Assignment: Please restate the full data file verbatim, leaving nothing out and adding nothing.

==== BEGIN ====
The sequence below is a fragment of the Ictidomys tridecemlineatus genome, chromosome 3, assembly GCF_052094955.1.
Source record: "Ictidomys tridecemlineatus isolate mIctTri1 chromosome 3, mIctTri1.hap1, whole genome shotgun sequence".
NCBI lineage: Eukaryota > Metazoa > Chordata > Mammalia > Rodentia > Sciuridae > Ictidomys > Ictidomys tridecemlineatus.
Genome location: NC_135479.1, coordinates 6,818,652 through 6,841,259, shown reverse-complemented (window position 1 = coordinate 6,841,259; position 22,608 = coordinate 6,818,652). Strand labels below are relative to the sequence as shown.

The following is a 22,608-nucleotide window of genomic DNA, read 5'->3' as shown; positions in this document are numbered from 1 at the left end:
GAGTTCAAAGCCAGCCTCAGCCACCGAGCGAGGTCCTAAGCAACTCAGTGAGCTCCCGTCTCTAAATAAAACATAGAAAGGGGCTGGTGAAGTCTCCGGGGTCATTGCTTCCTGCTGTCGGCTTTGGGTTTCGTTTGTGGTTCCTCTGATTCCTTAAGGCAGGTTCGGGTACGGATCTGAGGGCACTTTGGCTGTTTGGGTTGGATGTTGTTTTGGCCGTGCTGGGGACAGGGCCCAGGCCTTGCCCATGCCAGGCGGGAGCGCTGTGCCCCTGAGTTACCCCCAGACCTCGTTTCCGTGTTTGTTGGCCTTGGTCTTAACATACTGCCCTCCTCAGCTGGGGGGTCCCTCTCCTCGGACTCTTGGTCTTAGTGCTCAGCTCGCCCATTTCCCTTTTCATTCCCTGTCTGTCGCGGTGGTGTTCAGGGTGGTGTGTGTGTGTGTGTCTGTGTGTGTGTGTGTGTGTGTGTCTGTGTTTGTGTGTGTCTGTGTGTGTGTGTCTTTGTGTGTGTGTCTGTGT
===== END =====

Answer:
The sequence below is a fragment of the Ictidomys tridecemlineatus genome, chromosome 3, assembly GCF_052094955.1.
Source record: "Ictidomys tridecemlineatus isolate mIctTri1 chromosome 3, mIctTri1.hap1, whole genome shotgun sequence".
NCBI lineage: Eukaryota > Metazoa > Chordata > Mammalia > Rodentia > Sciuridae > Ictidomys > Ictidomys tridecemlineatus.
Genome location: NC_135479.1, coordinates 6,818,652 through 6,841,259, shown reverse-complemented (window position 1 = coordinate 6,841,259; position 22,608 = coordinate 6,818,652). Strand labels below are relative to the sequence as shown.

The following is a 22,608-nucleotide window of genomic DNA, read 5'->3' as shown; positions in this document are numbered from 1 at the left end:
GAGTTCAAAGCCAGCCTCAGCCACCGAGCGAGGTCCTAAGCAACTCAGTGAGCTCCCGTCTCTAAATAAAACATAGAAAGGGGCTGGTGAAGTCTCCGGGGTCATTGCTTCCTGCTGTCGGCTTTGGGTTTCGTTTGTGGTTCCTCTGATTCCTTAAGGCAGGTTCGGGTACGGATCTGAGGGCACTTTGGCTGTTTGGGTTGGATGTTGTTTTGGCCGTGCTGGGGACAGGGCCCAGGCCTTGCCCATGCCAGGCGGGAGCGCTGTGCCCCTGAGTTACCCCCAGACCTCGTTTCCGTGTTTGTTGGCCTTGGTCTTAACATACTGCCCTCCTCAGCTGGGGGGTCCCTCTCCTCGGACTCTTGGTCTTAGTGCTCAGCTCGCCCATTTCCCTTTTCATTCCCTGTCTGTCGCGGTGGTGTTCAGGGTGGTGTGTGTGTGTGTGTCTGTGTGTGTGTGTGTGTGTGTGTCTGTGTTTGTGTGTGTCTGTGTGTGTGTGTCTTTGTGTGTGTGTCTGTGT